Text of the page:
Published: 11 January 2021 at 17:07
We're looking for a PhD student to develop a theoretical framework to develop a more sophisticated understanding of reproductive violence in international crime law, as a distinct crime from sexual violence.
Today, the issue of sexual and gender-based violence (SGBV) in armed conflict has become firmly embedded in international criminal law (ICL). As one prosecutor noted, ‘[t]oday there is no shortage of recognition that conflict-related sexual violence is a problem requiring priority attention.’ The same cannot be said, however, about the issue of reproductive violence, which has been largely absent from the ICL scholarship and from the narratives of international criminal justice.
Reproductive violence may be broadly defined as ‘[v]iolence which involves a violation of reproductive autonomy or which is directed at people because of their reproductive capacity.’ Those targeted are usually women and girls; however, men and boys may also be targeted. It could include acts of forced pregnancy, experimentation on reproductive organs, forced abortions, castration and forced sterilization, and may be committed both within the context of international or domestic crimes.
While reproductive violence and sexual violence are clearly linked, there is an emerging need to treat them as distinct crimes and to study the specificities of reproductive violence in their own right (rather than as a subset of sexual violence).
Instances of reproductive violence have occurred in different jurisdictions and contexts including during the military regimes in Argentina (baby stealing), against the Yazidis in Iraq and Syria (forced contraception and abortions), and China (forcible sterilizing Uighur women) to name but a few. A PhD student working on this project may decide to select one or more of these case studies.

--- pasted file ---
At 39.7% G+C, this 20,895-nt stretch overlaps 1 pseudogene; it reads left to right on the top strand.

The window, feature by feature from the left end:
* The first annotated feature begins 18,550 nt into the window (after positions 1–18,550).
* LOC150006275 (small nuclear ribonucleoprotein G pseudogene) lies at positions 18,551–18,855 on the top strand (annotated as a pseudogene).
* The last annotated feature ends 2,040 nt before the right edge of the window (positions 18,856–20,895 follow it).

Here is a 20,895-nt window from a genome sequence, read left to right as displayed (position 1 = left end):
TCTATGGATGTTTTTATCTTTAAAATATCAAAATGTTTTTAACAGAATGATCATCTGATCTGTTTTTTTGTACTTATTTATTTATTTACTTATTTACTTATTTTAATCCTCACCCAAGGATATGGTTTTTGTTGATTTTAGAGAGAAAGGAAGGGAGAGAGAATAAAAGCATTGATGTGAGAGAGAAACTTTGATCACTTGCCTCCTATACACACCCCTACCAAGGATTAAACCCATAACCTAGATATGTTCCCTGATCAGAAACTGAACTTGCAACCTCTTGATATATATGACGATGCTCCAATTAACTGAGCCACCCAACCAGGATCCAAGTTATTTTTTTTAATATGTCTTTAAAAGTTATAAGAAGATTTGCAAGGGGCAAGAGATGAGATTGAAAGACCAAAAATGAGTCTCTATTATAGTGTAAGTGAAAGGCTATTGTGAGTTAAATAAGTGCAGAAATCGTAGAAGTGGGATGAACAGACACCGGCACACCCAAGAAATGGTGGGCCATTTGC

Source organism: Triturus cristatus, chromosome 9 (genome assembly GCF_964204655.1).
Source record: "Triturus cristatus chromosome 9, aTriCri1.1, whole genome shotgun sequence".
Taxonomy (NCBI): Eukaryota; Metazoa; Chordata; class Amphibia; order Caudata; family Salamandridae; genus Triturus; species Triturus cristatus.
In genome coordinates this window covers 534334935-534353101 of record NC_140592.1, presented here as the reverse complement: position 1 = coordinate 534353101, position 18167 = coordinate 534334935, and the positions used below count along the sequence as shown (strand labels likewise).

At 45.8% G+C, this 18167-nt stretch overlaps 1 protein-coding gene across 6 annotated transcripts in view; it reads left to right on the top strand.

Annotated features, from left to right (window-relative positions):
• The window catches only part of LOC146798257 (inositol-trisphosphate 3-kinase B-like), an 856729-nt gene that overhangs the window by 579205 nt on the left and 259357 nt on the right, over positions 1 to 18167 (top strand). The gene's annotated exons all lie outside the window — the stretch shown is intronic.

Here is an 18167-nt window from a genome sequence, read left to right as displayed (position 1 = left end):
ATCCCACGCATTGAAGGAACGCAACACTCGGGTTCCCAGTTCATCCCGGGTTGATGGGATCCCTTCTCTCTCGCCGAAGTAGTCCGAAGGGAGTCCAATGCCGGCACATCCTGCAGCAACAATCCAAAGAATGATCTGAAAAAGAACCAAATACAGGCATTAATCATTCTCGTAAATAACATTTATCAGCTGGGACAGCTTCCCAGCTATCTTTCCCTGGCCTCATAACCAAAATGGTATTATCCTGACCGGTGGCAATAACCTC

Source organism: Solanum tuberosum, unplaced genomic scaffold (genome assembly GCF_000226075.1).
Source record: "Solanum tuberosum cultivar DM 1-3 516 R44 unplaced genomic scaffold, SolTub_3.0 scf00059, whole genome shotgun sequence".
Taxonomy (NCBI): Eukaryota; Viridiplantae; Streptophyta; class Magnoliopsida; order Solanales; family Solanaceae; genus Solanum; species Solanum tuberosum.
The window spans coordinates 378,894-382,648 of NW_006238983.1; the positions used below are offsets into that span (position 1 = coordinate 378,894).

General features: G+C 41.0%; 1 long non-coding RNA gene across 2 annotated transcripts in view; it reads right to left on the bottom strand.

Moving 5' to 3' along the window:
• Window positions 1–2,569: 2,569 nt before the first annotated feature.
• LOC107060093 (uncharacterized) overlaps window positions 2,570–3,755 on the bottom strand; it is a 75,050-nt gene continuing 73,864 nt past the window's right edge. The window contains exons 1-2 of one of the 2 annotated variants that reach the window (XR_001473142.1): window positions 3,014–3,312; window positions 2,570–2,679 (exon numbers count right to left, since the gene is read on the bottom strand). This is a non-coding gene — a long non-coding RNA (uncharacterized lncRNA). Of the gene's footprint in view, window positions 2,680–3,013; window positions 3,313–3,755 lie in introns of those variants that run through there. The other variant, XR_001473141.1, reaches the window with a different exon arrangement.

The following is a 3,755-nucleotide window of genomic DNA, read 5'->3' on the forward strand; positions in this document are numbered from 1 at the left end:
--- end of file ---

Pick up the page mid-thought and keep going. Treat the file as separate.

The aim of this interdisciplinary research is to develop a theoretical framework to develop a more sophisticated understanding of reproductive violence in ICL, as a distinct crime from sexual violence. Paying more attention to reproductive violence in armed conflict is important from a victim- and survivor-centred approach, in order to develop a more accurate and comprehensive understanding of the nature of conflict-related violence and to accurately characterize the full nature of the harm inflicted on the victims.
It is also important for ‘fair labelling’ of the violence because when reproductive violence is committed with the intent to destroy a group, it is ‘more than a war crime or a crime against humanity – it is a crime of genocide.’ Furthermore, a focus on reproductive violence encourages a concern with the longer-term harms of such violence on survivors and their children.
The research questions would include:
This project is envisaged as primarily desk-based. There is a large amount of primary material available online, emanating from international organisations (for example, the United Nations), NGOs and also the perpetrator group itself (ISIL has not held back from publishing reports of its atrocities online and in a magazine called Dabiq).
The researcher would adopt a constructivist approach to interpreting the framing of the crimes and to consider how crimes of reproductive violence tend to be subsumed within the broader notion of sexual violence. S/he will consider the various issues and ramifications of this approach.
The project is interdisciplinary, as the researcher will engage with legal literature, feminist literature and literature in the area of health.
Applications from suitably qualified students are invited for this project. Apply online, or contact Dr Aldo Zammit Borda, Senior Lecturer in Law, Faculty of Business & Law at firstname.lastname@example.org for more information.